Bigby-Williams, who is a native of London, averaged 3.0 points and 2.8 boards last season as the Ducks reached the Final Four, but he played the majority of the season while under investigation for an alleged sexual assault that occurred while he was at Gillette College in Wyoming.

The local County Attorney declined to charge Bigby-Williams with a crime, and Gillette College police consider the case closed.

“The university conducted a responsible and comprehensive review before approving the transfer,” a release posted on LSU’s Athletics site read, “including close coordination with Title IX officials, multiple discussions with Gillette and Oregon officials and a thorough examination of available public records.”

LSU head coach Will Wade was quoted in that release as well: “This is an issue we all take seriously and we made absolutely sure we did our due diligence before considering moving forward. Kavell understands that and has made clear to me that he’s going to repay our confidence by representing LSU with his very best on and off the court.”

Report: Four-star Mamaou Doucoure has reclassified, enrolled at Rutgers

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Rutgers has made a potentially significant addition to their 2017 recruiting class, as four-star big man Mamadou Doucoure appears to have reclassified.

According to the Asbury Park Press, Doucoure has already enrolled in classes at Rutgers, citing a search of the university’s online database. The 6-foot-9 Doucoure was initially a member of the Class of 2017 before reclassifying to 2018, although there have been rumors that he has been trying to enroll this year.

It’s not yet clear if Doucoure will be eligible to play this season — he has not even been added to Rutgers’ roster online — but if he’s eligible, he should be able to provide rotation minutes for the Scarlet Knights.

Even if he’s not cleared to play this season, his addition matters. He’ll be able to workout with and develop in a Big Ten locker room before getting cleared to play alongside a massive 2018 recruiting class that already includes four-stars Mac McClung and Montez Mathis along with three-star prospect Ron Harper Jr.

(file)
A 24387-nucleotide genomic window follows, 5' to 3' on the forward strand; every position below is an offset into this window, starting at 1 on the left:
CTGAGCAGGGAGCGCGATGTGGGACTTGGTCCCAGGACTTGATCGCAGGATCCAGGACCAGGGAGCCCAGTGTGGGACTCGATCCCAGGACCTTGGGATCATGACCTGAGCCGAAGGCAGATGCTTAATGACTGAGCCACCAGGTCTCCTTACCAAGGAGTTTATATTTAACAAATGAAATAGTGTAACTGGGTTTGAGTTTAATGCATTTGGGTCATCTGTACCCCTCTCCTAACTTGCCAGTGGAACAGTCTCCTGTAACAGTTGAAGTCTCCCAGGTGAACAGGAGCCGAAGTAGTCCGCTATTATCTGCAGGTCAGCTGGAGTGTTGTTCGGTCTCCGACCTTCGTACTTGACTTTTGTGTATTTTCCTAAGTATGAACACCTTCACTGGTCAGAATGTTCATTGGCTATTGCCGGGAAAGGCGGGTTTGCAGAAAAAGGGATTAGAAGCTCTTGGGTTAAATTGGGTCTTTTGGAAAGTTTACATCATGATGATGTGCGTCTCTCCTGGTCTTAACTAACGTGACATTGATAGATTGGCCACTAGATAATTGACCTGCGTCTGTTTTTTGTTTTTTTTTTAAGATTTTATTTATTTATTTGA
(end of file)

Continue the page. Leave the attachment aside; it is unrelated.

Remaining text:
Options drying up for top ten prospect Mitchell Robinson

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It’s looking less and less likely that we’ll see Mitchell Robinson on a college campus this season.

Robinson, if you’ve forgotten, committed to and signed with Western Kentucky, enrolling at the school and practicing with the team over the summer. But he left Bowling Green after two weeks and has received a release to transfer out of the program.

And that’s where the difficultly here lies.

He’s a transfer, which means that, as a top ten prospect and a likely one-and-done player, he will be redshirting the only year that he is on campus unless the NCAA would provide him with a waiver, which is unlikely. After Robinson left WKU, three schools have emerged as potential landing spots: LSU, Kansas and New Orleans. LSU ended their recruitment two weeks ago. Over the weekend, Kansas head coach essentially confirmed that Robinson will not be a Jayhawks.

“I would think that we probably won’t sign anybody,” Self told the Kansas City Star.

That leaves New Orleans, his hometown school, or overseas, which is a rumor that has followed Robinson since the spring. The other option? Sitting out and training for a year, which FanRag Sports reported on Sunday is a possibility.

However you slice it, Robinson’s one-and-done year has turned into a mess. He’s still likely to end up as a first round pick — seven-footers that can do the things he does defensively don’t grow on trees — but I can’t imagine that teams are going to be clamoring to use a lottery pick on a player that just spent a year sitting out.

VIDEO: Texas freshman Jericho Sims catches nasty alley-oop

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Texas is in Australia for their team’s summer trip, and Jericho Sims gave Longhorn fans a glimpse of why they may not miss Jarrett Allen’s athleticism all that much this season.